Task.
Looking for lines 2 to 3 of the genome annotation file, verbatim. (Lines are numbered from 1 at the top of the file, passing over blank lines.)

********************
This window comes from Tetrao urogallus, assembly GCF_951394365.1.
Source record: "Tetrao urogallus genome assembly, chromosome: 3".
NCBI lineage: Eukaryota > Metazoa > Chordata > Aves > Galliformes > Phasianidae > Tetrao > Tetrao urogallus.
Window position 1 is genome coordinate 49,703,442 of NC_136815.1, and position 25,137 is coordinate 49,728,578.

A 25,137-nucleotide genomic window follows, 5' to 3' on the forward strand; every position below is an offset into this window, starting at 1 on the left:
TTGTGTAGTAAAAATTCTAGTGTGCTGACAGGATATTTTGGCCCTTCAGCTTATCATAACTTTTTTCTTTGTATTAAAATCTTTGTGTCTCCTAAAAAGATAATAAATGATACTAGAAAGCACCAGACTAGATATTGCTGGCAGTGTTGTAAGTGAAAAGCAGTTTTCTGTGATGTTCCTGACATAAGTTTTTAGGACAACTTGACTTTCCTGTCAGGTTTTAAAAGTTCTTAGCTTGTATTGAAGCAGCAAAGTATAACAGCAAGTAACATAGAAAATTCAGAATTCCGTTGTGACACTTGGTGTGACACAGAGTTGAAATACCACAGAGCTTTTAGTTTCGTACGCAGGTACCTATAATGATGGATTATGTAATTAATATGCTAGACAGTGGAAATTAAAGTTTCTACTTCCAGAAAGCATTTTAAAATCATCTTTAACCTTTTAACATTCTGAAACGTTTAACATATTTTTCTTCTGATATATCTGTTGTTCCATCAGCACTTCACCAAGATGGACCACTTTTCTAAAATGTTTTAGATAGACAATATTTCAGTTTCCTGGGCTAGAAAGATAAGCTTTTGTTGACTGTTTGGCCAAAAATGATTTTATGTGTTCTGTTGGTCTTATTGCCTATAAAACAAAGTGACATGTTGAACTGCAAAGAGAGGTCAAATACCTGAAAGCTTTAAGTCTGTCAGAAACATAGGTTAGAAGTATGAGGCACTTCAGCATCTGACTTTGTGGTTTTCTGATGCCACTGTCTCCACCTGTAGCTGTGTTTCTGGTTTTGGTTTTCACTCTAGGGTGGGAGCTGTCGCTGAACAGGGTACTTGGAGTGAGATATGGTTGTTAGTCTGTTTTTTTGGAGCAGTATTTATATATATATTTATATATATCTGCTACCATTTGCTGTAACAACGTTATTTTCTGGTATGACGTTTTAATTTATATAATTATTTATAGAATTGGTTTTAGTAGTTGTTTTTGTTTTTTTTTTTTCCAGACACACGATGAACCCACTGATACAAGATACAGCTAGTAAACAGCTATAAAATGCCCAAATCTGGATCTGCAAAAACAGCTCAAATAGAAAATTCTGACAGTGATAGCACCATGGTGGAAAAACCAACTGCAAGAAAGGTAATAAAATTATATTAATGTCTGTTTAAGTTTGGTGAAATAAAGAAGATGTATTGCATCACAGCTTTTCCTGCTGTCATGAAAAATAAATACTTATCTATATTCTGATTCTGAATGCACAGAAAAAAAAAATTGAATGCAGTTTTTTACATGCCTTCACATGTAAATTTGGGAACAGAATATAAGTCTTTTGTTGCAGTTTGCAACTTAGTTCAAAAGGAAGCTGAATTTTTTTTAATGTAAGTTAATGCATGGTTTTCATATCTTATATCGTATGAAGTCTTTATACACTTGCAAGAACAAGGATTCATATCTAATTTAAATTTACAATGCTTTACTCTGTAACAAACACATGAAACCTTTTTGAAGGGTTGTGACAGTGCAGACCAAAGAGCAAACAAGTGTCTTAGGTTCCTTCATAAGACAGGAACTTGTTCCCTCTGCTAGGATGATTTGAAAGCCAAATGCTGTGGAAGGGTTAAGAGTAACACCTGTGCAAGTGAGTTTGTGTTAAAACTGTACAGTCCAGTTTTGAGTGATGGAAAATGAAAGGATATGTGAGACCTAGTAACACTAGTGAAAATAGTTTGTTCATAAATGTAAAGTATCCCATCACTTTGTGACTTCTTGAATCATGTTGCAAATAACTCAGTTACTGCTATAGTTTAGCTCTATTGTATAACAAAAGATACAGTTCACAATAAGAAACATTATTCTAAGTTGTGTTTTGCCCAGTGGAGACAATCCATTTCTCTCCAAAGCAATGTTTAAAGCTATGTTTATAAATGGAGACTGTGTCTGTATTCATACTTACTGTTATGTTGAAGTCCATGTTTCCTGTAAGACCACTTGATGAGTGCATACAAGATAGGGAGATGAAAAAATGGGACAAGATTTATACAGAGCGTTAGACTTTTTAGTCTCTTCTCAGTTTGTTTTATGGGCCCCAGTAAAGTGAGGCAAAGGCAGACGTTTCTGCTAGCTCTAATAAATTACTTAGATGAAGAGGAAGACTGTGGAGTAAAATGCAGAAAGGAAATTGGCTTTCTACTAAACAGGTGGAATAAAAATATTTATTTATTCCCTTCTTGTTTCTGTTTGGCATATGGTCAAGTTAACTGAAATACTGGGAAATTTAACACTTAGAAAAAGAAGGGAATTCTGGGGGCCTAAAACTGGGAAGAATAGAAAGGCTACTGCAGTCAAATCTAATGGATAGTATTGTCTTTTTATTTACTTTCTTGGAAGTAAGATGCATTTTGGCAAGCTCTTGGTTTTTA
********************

Source record: "Tetrao urogallus genome assembly, chromosome: 3".
NCBI lineage: Eukaryota > Metazoa > Chordata > Aves > Galliformes > Phasianidae > Tetrao > Tetrao urogallus.